On Apr 6, 2011, at 9:07 AM, Michael Thomas wrote:
On 04/06/2011 08:48 AM, Steve Atkins wrote:
That sounds like a fragile way to extend things - leave a little used feature
around and hope someone who wants something new hijacks that
field in a non-conflicting way instead. (Which may not be what you're
suggesting, but it's an implication I've seen in some comments about i=).
Outside of the information that is needed to validate the DKIM signature
(v, a, b, bh, c, d, h, l, q, s, t, x) there doesn't seem to be any real need
information to be recorded in the DKIM-Signature field at all. Rather, it can
use the 5322 extensibility to add a header containing the information
that needs to be included (with an understanding that the receiver should
require that header be covered by the DKIM signature).
There is something to be said about using tags in the signature
rather than signed headers. Signers don't have to have any
reason -- and none should be inferred -- for signing any given
header. There are no semantics associated with that. Putting
something in the signature on the other hand carries
the exact semantics of what the value means _in the context of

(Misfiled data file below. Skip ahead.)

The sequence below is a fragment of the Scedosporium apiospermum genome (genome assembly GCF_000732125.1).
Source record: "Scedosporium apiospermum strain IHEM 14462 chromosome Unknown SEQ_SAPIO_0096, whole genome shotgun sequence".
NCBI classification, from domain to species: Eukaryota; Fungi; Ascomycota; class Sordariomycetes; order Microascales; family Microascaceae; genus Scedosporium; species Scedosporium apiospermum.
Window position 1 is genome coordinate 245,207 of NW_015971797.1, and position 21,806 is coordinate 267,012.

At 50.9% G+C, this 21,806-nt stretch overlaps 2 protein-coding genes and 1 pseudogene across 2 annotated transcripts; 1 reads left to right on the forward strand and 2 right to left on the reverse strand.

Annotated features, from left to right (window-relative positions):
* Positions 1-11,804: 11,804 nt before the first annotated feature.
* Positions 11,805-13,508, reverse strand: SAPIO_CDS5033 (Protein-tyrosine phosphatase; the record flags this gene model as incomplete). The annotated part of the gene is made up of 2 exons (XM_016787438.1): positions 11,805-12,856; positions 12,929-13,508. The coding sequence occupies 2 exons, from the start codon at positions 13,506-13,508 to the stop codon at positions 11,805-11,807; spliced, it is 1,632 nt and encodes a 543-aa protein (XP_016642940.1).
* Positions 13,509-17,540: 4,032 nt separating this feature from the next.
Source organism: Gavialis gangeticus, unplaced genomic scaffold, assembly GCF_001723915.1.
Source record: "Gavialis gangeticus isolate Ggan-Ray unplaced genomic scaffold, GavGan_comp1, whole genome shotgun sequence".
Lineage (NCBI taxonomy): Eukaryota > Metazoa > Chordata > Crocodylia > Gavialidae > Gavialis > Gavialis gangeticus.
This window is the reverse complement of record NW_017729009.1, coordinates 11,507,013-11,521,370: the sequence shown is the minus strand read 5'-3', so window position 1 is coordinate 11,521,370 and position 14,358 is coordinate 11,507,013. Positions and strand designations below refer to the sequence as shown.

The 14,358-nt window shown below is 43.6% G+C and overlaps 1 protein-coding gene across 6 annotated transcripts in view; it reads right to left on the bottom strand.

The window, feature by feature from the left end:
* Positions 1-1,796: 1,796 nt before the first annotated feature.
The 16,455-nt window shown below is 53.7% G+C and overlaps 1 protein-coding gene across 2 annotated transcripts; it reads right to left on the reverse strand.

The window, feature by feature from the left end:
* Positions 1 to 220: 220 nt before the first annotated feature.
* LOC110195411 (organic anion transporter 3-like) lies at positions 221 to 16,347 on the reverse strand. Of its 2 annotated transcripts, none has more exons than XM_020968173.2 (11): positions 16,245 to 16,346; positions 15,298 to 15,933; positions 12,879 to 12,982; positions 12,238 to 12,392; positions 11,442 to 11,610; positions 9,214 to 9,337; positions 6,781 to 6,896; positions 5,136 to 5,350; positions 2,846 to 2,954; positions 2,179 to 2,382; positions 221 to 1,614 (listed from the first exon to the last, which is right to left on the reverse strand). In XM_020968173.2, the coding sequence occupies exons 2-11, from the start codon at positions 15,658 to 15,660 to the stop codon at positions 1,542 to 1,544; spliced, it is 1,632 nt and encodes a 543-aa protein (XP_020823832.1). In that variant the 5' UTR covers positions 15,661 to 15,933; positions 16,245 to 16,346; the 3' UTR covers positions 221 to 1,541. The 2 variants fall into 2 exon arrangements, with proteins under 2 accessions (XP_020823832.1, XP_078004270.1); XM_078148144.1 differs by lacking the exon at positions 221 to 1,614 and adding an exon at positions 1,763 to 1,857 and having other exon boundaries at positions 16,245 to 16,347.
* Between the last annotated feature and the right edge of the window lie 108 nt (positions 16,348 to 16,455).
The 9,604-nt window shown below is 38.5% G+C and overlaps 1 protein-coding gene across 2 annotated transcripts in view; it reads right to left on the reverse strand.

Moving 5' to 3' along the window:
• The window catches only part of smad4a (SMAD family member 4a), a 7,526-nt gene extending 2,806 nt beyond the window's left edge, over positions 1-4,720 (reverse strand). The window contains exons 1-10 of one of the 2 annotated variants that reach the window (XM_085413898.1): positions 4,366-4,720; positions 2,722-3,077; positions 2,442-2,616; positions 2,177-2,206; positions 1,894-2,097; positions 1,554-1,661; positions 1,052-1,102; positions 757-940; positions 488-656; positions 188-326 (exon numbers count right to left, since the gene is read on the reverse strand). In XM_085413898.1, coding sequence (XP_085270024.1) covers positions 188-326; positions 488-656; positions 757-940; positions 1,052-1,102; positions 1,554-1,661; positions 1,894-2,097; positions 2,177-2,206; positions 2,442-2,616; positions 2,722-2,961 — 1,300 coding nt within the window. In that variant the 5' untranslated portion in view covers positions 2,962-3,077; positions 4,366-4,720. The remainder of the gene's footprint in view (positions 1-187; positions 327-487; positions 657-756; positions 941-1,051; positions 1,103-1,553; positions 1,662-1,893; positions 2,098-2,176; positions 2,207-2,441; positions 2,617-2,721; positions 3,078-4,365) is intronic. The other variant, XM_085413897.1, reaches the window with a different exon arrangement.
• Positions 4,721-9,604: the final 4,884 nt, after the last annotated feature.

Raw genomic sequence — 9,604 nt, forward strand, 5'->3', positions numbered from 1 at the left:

the DKIM signature_.
So unless we want to start making new headers have a presence
of a DKIM semantics requirement -- which would probably be
hopeless -- it's probably better to keep extensibility within
the narrow confines of the DKIM header itself.
Not all new headers. (And the DKIM header doesn't really have
any proper extensibility, and the use of single or two letter names
for fields makes ad-hoc addition of new fields to that header - without
a registry or version bump - quite a bit riskier than the "Full-English-Word:"
approach 5322 headers use.)
Rather, if anyone wants to release a specification that "requires"
some sort of data be associated with a dkim signature then they
can equally well release a spec that defines a new 5322 header
that holds the same data.
As a concrete example, if I wanted to include the authenticated
age of each email sender (something the gambling industry might
be interested in) then I can do that within the DKIM signature:
DKIM-Signature: v=1; d=corp.example.com; <blah>; db=19700224
Or I can specify that that should be done with a dedicated 5322
header that both references and is signed by a DKIM signature.
DKIM-Signature: v=1; d=corp.example.com; <blah>;
Authenticated-Birthdate: version=0.1; dkim=corp.example.com;
As long as the Authenticated-Birthdate header is included in the
DKIM signature it references, that's pretty much equivalent as
far as senders and receivers who are both using the same
authenticated birthdate spec are concerned, just more flexible
and less likely to clash with or break other DKIM usage.
NOTE WELL: This list operates according to